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September 15th, 2008


by Joelle Panisch

When the Museum of the Moving Image launched landmark website “The Living Room Candidate” in 2000 it was met with critical acclaim. At the time the site, which neutrally showcases historic political commercials from 1952 through 2008, was a fascinating discussion for the sophisticates lounging in bar stools on the election’s eve. But after eight years of G. W. Bush and what only can be described as the current American crisis, this election is arguably the most important of modern times, and we know it.

Through nonpartisan examinations the site has always been a valuable means for comparison and analysis. The simplicity of the commercials without politics brings awareness to the commercials themselves, and how separate they are from actual policy. However this year the site has taken on a new relevance by instituting a consistently updated stream of McCain, Obama and even third party advocacy commercials that demonstrate the disconnect between candidate marketing, the media, and the issues in today’s election.

“Living Room” makes its opinion of campaign commercials clear. On its homepage the site posts a quote from democratic candidate Adlai Stevenson in 1956 that compares presidential campaigns to selling breakfast cereal. It urges one to ask, if the awareness of candidate “merchandising” has been around since the 1950’s then why in 2008 do we still fall victim to it?

Sifting through the last half century’s campaign ads, the simplest answer becomes obvious. Just like with selling breakfast cereal, television advertising works. In today’s culture we become so inundated with sales pitches that we forgot to question. Our thoughts float from image to image, taking what we see at face value to such an extreme that we often overlook the source.

But by viewing the 2008 ads in context with the rest of the collection, the messages that initially seem direct become fractioned parts of a much larger whole. The hypocrisy of seeing past ads veer so far from what has been proven as historical truth puts current ads in perspective. A part-truth can be very decisive. The site showcases campaign media strategies such as ‘backfire,’ when an ad uses an opponents own words against him, to ‘fear’ ads, which induce fear of a larger happening to sway a vote. As studied to exhaustion, the forum of short but lasting messages works well for marketing campaigns essentially by exploiting the weaknesses of collective psychological tendencies. It is normal to sort larger, more complicated issues into chunks we can handle.

However today we are faced with ads comparing Obama to Britney Spears, suggesting McCain still rubs elbows with Bush, and of course, the powder keg that is “lipstick on a pig.” These are smokescreens that successfully avert focus from the issues, and muddle voters ability to make sense of the platforms. Today’s campaigns are banking on the assumption that voters won’t be clever enough to realize it, and maybe they are right.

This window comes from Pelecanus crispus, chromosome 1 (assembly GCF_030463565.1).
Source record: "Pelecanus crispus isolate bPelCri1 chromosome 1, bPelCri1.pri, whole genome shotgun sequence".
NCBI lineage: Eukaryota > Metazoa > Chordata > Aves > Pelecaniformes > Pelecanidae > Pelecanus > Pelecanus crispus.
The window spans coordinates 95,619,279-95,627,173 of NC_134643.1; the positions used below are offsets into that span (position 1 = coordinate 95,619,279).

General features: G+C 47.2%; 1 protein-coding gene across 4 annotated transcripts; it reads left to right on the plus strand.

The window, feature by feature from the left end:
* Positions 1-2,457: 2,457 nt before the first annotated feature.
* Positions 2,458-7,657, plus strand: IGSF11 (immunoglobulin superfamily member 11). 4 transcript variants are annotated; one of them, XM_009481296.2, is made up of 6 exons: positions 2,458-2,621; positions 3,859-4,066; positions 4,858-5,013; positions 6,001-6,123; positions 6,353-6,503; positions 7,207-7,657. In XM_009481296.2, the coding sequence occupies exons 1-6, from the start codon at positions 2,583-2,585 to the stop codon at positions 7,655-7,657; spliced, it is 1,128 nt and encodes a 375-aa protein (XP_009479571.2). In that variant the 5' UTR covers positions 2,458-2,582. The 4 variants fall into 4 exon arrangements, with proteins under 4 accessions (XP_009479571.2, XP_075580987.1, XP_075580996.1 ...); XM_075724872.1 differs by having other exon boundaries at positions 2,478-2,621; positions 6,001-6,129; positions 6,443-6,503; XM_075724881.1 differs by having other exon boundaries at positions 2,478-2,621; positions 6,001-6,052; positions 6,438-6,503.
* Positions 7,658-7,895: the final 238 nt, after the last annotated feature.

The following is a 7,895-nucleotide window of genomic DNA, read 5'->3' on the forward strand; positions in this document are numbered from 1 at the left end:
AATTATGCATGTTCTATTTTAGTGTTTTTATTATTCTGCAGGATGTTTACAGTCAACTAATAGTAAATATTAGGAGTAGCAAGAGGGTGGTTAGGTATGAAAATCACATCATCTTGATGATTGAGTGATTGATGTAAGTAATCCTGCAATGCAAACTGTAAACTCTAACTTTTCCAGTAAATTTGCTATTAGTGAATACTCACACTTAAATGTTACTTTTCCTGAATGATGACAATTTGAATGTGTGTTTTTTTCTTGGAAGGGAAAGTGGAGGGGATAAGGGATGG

With such obvious smoke and ladders one would think the public would be able to be discerning of it. However that has become an issue itself. As attack ads permeate the airways, distracting from actual policy, the media coverage has flocked to the controversy and spending less time on the actual policies. Today, during a period of economic crisis, the media spends significant coverage chatting about Sarah Palin’s branding. The influences of McCain attack ads are given more airtime than messages themselves. This parallels, though to a much exaggerated extent, the infamous “Daisy Girl” commercial by President Johnson in 1964 that places the image of a little girl counting petals on a daisy against to a countdown of an atomic bomb. This iconic short was only ran once as a paid advertisement on September 7, 1964. After, it was replayed in its entirety on ABC’s and CBS’s nightly news shows. Ultimately the more controversial ads, by becoming news themselves, are being given free viewings on nationally syndicated programs. And now the attack advertisements have spurred ads, counter-attacking the initial ones. The Obama campaign recently ran commercials digging at McCain’s negative ads comparing Obama to Britney Spears. Candidates are now suggesting that you should vote for them because their opponent is running a nastier campaign! It’s as if media coverage has become a cyclical abyss for political punches, where each jab encourages further reporting of the opponent’s retort and all of which is getting more of a platform than our trillion-dollar war.

This is observably absurd. In a time of such political ‘wackiness’ the website has become a golden tool in cultivating perspective. Viewing the partisan, sometimes slanderous, and calculated commercials of past campaigns in historical context reveals an unnerving truth about what prompts the most important decision American citizens make. And by putting that epiphany in context with the 2008 commercials it will hopefully open eyes to societal weights influencing us now. Perhaps the public will gain perspective before casting votes. What a novel thought.

Filed Under: Articles | Commentary | New York | Politics





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